Lunana: A Yak in the Classroom achieved an overall appreciation score of 94.7%. Most members found this beautiful, enjoyable and heart warming; while a minority found it too quaint and sentimental. Some of the comments submitted:
- A simple and beautifully crafted film, what a treat.
- Gentle. Wonderful filming of scenery. Humorous and acting very good- especially the children. A lovely end to the season.
- À Lovely film from all aspects. Beautiful scenery, lots of funny moments and a simple, heart warming plot.
- Ticked all the boxes for me. Stunning cinematography, good story, and informative about a very different culture and way of life.
- “Zen and the art of Yak maintenance”. Beautifully made and an great insight into another culture and different values.
- One of the best films I have seen at film club. Beautiful acting and scenery.
A deeply moving film I really enjoyed with a profound message about the simple life and materialism doesn’t always bring happiness.
- What a fabulous film – one you could see time and time again for photography, actors, jokes, children. The spontaneous clapping at the end showed how popular it was.
- That was the second time I had seen it and, despite its sentimentality, reliance upon scenery and rather obvious narrative arc it was even more moving second time round. The extraordinary vividness of the children’s performances, the understated wit and the simple human decency was exceptional.
- A bit slow and predictable, but good to know more about Bhutan and its traditions and prejudices.
- Brilliant entry from Bhutan and their take on Gross National Happiness. The film is profoundly moving and raw. That said the film follows a fairly well trodden plot and can at times seem bias – there is a tendency to idealise Bhutan’s rural communities against the crass materialistic world (usually of the West). The film is heavily inspired by Bhutan’s acclaimed documentary ‘School in the Glacier’ and from this, we get a sense that the children and their parents are not as wide eyed enthusiastic about the value of education. The film does gloss over the harsh reality of this community and that the saviour teacher/s cannot and do not overcome the education attainment gap in these communities.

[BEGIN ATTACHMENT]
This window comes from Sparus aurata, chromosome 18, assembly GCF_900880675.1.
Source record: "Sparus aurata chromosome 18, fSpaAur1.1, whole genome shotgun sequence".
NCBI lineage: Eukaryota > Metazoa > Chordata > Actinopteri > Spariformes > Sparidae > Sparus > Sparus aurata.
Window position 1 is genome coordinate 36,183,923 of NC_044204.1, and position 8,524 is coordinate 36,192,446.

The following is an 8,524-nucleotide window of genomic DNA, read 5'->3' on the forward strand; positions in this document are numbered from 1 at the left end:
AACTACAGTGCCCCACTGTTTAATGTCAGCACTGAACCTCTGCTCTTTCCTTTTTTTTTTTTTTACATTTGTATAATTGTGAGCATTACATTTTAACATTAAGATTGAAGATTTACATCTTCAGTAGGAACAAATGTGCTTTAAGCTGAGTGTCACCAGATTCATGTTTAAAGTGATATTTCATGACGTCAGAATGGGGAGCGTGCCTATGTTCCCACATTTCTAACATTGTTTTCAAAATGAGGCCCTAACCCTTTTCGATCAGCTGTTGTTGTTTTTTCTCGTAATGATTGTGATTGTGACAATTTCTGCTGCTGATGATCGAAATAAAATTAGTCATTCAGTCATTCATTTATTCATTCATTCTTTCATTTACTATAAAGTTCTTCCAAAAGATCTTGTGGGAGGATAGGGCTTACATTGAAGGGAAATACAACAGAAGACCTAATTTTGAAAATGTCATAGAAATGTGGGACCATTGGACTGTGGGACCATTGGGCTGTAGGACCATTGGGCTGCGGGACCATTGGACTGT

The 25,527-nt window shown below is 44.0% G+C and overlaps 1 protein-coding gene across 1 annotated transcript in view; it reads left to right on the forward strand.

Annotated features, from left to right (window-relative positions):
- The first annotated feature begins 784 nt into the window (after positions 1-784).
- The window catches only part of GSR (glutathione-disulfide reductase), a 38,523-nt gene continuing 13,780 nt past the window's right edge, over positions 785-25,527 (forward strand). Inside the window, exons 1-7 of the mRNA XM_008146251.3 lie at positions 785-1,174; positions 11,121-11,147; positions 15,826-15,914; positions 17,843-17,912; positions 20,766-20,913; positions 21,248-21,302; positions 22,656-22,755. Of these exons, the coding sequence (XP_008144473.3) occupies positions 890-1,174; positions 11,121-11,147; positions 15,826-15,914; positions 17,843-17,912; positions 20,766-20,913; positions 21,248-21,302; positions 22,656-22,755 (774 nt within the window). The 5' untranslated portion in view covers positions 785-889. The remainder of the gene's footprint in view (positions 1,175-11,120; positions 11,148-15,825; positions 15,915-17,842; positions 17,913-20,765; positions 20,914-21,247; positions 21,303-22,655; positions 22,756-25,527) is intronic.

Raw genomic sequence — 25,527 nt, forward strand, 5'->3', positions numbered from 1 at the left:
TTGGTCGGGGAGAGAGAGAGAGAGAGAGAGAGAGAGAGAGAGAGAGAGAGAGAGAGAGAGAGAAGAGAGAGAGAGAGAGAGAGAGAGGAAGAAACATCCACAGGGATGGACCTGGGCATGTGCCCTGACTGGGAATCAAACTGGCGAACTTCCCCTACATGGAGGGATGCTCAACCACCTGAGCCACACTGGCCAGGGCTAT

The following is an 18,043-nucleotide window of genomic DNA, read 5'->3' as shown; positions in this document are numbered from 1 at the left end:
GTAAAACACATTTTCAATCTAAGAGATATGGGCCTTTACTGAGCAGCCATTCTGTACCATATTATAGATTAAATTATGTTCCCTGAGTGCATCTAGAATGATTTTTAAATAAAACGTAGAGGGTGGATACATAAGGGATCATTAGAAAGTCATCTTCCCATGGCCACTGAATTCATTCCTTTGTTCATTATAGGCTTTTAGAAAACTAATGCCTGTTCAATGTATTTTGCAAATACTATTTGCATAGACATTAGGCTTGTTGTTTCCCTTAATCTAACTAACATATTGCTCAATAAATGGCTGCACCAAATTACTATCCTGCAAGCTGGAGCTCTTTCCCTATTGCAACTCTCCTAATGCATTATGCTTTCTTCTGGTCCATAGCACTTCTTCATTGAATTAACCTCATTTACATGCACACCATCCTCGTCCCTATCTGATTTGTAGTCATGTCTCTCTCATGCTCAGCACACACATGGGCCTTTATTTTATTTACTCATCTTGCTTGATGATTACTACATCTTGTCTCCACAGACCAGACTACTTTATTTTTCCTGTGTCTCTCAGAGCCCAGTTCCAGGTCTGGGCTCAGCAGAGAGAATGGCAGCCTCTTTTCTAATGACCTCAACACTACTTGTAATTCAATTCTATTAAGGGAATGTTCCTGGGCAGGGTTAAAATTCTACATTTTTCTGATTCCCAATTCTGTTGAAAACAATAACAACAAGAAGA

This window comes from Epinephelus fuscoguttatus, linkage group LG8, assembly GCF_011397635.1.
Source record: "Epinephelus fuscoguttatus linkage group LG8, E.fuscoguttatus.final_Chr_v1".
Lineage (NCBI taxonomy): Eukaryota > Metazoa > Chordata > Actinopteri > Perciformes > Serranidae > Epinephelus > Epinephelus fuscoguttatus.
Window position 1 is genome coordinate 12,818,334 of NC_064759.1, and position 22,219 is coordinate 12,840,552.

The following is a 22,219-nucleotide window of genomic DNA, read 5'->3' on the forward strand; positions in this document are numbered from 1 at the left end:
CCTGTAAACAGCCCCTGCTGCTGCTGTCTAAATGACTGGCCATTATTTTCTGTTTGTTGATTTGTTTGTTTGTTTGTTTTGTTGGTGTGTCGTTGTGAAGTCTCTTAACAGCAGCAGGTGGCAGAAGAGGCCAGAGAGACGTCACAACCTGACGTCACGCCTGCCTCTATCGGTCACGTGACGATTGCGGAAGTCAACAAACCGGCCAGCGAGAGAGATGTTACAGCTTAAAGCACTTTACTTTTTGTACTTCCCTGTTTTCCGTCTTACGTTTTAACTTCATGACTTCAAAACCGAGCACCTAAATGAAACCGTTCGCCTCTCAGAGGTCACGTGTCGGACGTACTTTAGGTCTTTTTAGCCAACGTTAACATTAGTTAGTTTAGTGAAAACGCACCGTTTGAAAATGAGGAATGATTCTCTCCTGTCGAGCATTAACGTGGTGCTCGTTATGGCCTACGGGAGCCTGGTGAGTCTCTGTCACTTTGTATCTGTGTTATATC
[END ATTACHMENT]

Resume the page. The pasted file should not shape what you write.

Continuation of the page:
- A little bit too naive and charming for me – not really 2 hours well spent. Fascinating on Bhutan and yaks, though. But the notion of ‘city boy fails to understand that there is no place like home’ does seem to have been covered before. Still, there wasn’t any CGI or shoot ’em ups, so all was not lost.
- A simple but hugely enjoyable film, with a refreshing lack of sentimentality or overblown romanticism.
- I didn’t think they made films like this anymore. A gentle, charming, amusing and poignant story. Fascinating glimpse into another world.
- A slow start but very good once it got going, better second half vs. first half for this film. A poignant film but maybe could’ve made more with humour of the ‘fish out of water’ scenario. Ending was okay but no real surprise, could also have done more with the Yak in the classrom, especially given it was the film’s title! More of a novelty than any real plot device. A number of plot strands that weren’t fully developed. Overall a good film but could’ve been great, excellent performances and interesting premise.
- The title says it all. A quaint, good-hearted, child like tale. I would have preferred something more adult.
- Sometimes the films are too grim, this was too saccharine!